By Mabel Suen
By Kris Wernowsky
By Daniel Hill
By Allison Babka
By Joseph Hess
By Allison Babka
By Joseph Hess
By Daniel Hill
It's all Phish's fault, really. The grandpappies of the jam circuit's (R.I.P., Jerry G.) first album, Junta, was a lyrical conundrum of Trenchcoat Mafia jerkwad mythology that barely passed the giggle test. Most of us read about Narnia in grade school; we don't need to hear the musical version of what ended up on C.S. Lewis' cutting-room floor.
But fuckin' A, boy, could they blaze them riffs live. Indeed, no jam band -- outside of maybe the Grateful Dead in their heyday -- has ever held a candle to Phish in terms of sheer musical talent. But where the Dead had Robert Hunter and his Americana-drenched lyrics of the lonely river, Phish slacks at the notepad and pumps out "Fluffhead" and "Fee." At any rate, it's never been about the lyrics for Vermont's finest, or for any neo-jam band, for that matter.
"I've seen about 30-plus Phish shows, and every one amazes me," gushes 25-year-old percussionist Ryan Wilhite, whose group, the Station, won Cicero's annual Battle of the Bands on Halloween night. "They impress me with their fanbase, as well as their musicianship. Widespread [Panic] and String Cheese Incident, they're great bands, but they're not just holding their fanbase as well as Phish."
Incidentally, the Station played with Phish drummer Jon Fishman's Jazz Mandolin Project at the Black River Music Fest this summer, which, to them, signals that the Midwest jam-band scene is on the way up. "If we keep on putting out bands like [last year's Battle champions] Bockman's Euphio [from Columbia, Missouri] and Speakeasy [of Springfield, Missouri], the scene will take off," says Wilhite.
Hold on. Where on God's green earth does the name Bockman's Euphio come from? If there's one thing the jammers do, it's get too cute with their wordplay. To wit, the Station's self-described style of music is "blues-infused, psychedelic, funkaholic, jazzophonic delight."
Come again? Just play, fellas, and let the pundits do the pigeonholing.
Goofy labels aside, the Station -- which has gotten a smattering of airplay on KDHX-FM's Stumble in the Dark -- is a fine up-and-coming jam band, if said genre gets you off. Still, the group is barely distinguishable from Thos, the runner-up at Cicero's battle royal.
Indistinguishable, that is, until they busted into a cover of Sir Mix-a-Lot's "Baby Got Back." This entertaining wrinkle in the jam-band boilerplate began when Texas-based honky-tonkers the Gourds recorded a bluegrass version of Snoop Dogg's "Gin & Juice" a few years back. The cover became an underground smash and compelled a multitude of jam bands to begin covering rap songs. For its part, Phish preferred to whip out Tupac and Dre's "California Love" in concert.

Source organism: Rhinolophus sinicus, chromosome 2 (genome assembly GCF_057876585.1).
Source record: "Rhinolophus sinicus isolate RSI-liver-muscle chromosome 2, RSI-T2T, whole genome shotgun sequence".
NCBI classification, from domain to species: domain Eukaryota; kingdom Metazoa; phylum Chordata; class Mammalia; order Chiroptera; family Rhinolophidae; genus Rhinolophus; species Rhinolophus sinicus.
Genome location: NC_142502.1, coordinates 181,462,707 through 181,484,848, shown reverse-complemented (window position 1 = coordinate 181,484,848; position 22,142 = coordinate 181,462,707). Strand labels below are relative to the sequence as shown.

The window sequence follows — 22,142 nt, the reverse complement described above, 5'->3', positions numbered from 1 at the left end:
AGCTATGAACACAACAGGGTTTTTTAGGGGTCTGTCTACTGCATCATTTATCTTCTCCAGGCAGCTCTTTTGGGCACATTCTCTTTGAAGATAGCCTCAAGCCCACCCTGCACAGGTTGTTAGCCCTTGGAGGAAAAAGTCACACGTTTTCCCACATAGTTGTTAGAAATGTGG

"Covering rap songs became a real popular thing to do," Wilhite explains. "We also do Eazy-E's 'Gimme That Nut.' It's a break from our material -- excites the crowd and ourselves."
Finishing a distant third at Cicero's was Vibe Trybe, a batshit convolution of R&B, funk and heavy-metal veterans from all corners of the St. Louis music scene. But that they made it that far was accomplishment enough in a competition that is usually dominated by stanky underarms and endless riffs.
"Vibe Trybe being there was a real big surprise," Wilhite admits. "When they kicked it up, the R&B was the last thing I expected to hear. I thought those guys were excellent musicians; it's just not my kind of music."
Thirty-year-old Vibe Trybe frontman Brian Smith is a ringer for Prince. On an unseasonably sunny November afternoon outside Riddle's Penultimate Café & Wine Bar, he's living up to his reputation as an incessant girl-watcher -- something that dreadlocked keyboardist Kent Jones doesn't hesitate to remind him of. "Man, there you go again," Jones snorts, causing Smith to blush knowingly.
Smith describes Vibe Trybe as "trip-soul" -- a self-designed moniker that's only slightly less annoying than the Station's. But Vibe Trybe, a splashy sextet that sounds like a cross between the New Power Generation and Ready for the World, is just about quirky enough to deserve one of those weird-ass cross-pollinated brand names. Smith and a couple of Trybe members used to play in a cover band called Mind Over Soul. Sick of puttin' on the hits, they slowly began assembling a genre-bending collection of artists who would "fit, but fit jaggedly," as Smith puts it.
Vibe Trybe made Cicero's jam-centric finale on the strength of a swelling cadre of loyal followers that has essentially doubled with every gig, an essential ingredient for success in the prelims at Cicero's, where the winner of each round leading up to the finals was determined solely by audience voting.
"You got a ballot with your $5 admission," Wilhite explains. "A really crappy band could have won, had they brought enough people."
Vibe Trybe wasn't crappy. They were just too different to win, which isn't much of a surprise to Smith. "I wouldn't say we appeal to the jam-band crowd," Smith concedes. "But nowadays, you can listen to 105.7 [The Point] and hear Eminem. A long time ago, music was segregated. I think we cross over well."
Although they express polite appreciation for the musicianship of the likes of the Station and Thos, Smith and Jones are half hoping that the lively St. Louis freeform scene doesn't get too big for its britches. "If it gets too big, people will miss that next level," Jones says. "You kind of want to take it further than the jam band."